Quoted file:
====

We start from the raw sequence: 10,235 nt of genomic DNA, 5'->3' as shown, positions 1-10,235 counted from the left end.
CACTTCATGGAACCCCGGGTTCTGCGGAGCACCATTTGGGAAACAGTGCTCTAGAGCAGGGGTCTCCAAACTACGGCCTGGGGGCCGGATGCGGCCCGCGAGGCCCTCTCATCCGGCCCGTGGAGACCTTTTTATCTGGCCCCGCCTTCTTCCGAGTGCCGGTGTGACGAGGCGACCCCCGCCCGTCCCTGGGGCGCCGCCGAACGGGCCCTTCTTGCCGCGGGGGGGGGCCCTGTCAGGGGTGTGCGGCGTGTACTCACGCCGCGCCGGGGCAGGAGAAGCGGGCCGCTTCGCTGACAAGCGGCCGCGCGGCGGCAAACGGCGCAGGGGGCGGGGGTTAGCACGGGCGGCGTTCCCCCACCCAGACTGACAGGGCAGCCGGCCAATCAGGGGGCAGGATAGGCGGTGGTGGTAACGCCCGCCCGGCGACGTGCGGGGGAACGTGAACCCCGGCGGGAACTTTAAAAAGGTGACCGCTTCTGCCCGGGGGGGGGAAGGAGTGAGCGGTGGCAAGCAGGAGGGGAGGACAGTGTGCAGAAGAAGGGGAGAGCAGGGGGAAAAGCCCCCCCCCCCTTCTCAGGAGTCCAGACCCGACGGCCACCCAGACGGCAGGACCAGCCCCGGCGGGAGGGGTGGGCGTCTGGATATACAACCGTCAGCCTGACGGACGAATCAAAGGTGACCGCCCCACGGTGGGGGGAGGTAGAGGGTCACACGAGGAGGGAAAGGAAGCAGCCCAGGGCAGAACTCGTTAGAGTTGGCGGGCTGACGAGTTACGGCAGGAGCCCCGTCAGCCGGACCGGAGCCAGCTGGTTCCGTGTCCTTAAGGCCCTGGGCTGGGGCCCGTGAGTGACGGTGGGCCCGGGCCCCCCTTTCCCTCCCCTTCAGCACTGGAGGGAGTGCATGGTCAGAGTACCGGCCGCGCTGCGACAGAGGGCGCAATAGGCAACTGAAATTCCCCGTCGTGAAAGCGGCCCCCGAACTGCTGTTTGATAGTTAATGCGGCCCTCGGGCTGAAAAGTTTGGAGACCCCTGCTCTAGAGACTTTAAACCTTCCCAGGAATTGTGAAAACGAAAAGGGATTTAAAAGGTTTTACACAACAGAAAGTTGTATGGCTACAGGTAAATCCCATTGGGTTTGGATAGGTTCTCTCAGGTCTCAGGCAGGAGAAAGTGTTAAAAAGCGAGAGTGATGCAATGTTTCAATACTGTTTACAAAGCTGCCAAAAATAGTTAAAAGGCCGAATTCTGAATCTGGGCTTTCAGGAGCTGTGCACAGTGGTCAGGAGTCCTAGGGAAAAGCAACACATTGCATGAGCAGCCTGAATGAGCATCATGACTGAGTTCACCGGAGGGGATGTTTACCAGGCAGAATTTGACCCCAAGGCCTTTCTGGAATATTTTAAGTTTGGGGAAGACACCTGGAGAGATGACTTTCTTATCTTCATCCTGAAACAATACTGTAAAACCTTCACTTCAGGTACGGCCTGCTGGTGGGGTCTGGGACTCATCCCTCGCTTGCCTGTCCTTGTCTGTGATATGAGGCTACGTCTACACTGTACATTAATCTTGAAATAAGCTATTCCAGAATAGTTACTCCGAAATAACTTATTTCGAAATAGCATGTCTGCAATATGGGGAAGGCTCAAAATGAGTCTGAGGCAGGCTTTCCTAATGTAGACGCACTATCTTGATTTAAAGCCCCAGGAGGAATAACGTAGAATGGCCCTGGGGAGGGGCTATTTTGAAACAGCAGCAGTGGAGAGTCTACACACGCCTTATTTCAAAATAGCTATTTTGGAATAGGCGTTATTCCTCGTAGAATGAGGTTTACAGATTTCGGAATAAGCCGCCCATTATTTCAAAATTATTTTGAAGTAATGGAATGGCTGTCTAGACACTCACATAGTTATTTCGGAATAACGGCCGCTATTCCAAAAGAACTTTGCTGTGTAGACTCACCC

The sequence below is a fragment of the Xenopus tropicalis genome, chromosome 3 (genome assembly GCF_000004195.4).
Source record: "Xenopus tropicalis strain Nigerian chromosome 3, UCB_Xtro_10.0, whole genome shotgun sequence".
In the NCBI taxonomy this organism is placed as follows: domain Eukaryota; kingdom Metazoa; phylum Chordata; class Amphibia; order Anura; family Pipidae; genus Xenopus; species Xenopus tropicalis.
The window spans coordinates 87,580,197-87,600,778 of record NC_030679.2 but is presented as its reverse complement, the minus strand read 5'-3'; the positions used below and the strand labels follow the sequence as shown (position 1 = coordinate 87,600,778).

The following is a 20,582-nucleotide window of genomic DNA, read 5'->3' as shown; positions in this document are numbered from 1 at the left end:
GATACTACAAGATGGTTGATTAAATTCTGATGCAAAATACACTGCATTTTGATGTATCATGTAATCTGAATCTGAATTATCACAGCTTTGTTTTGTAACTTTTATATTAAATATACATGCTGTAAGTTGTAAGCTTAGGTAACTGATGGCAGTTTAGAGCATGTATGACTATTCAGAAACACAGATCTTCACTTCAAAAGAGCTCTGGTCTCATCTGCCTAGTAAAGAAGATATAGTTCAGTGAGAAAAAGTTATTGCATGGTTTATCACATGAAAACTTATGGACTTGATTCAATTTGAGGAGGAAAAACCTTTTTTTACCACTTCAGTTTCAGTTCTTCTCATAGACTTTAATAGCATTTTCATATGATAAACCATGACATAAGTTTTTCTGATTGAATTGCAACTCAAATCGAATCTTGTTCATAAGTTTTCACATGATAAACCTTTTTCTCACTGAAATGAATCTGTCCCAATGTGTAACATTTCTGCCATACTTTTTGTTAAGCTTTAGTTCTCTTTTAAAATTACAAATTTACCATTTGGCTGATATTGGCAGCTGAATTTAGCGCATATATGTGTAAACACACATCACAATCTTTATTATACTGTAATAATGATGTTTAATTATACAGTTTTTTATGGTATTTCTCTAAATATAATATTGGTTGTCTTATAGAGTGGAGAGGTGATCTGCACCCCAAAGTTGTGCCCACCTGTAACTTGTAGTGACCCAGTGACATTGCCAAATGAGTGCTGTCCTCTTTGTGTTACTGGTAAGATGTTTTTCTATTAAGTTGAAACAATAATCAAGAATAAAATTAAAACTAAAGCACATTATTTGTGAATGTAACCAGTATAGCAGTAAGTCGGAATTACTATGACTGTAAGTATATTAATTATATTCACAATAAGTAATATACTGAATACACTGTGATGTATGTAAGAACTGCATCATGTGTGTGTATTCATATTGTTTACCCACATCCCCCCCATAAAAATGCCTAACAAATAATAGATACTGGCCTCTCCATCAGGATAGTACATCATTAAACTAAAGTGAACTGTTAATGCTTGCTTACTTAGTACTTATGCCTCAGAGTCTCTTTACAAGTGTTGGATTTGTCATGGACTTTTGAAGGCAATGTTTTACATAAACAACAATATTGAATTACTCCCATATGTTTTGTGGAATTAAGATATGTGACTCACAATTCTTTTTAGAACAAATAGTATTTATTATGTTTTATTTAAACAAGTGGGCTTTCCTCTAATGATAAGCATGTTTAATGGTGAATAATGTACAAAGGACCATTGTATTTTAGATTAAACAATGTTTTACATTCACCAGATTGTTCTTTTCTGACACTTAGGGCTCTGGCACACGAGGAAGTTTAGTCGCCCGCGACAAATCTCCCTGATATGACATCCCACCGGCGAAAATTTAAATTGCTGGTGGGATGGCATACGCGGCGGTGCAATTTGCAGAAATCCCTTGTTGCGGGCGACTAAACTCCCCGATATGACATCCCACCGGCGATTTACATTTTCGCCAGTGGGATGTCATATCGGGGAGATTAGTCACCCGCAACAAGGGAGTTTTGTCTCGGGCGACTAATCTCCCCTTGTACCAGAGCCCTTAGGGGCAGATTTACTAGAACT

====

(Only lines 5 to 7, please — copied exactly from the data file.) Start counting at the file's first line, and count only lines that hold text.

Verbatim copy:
In the NCBI taxonomy this organism is placed as follows: domain Eukaryota; kingdom Metazoa; phylum Chordata; class Amphibia; order Anura; family Pipidae; genus Xenopus; species Xenopus tropicalis.
The window spans coordinates 87,580,197-87,600,778 of record NC_030679.2 but is presented as its reverse complement, the minus strand read 5'-3'; the positions used below and the strand labels follow the sequence as shown (position 1 = coordinate 87,600,778).

The following is a 20,582-nucleotide window of genomic DNA, read 5'->3' as shown; positions in this document are numbered from 1 at the left end: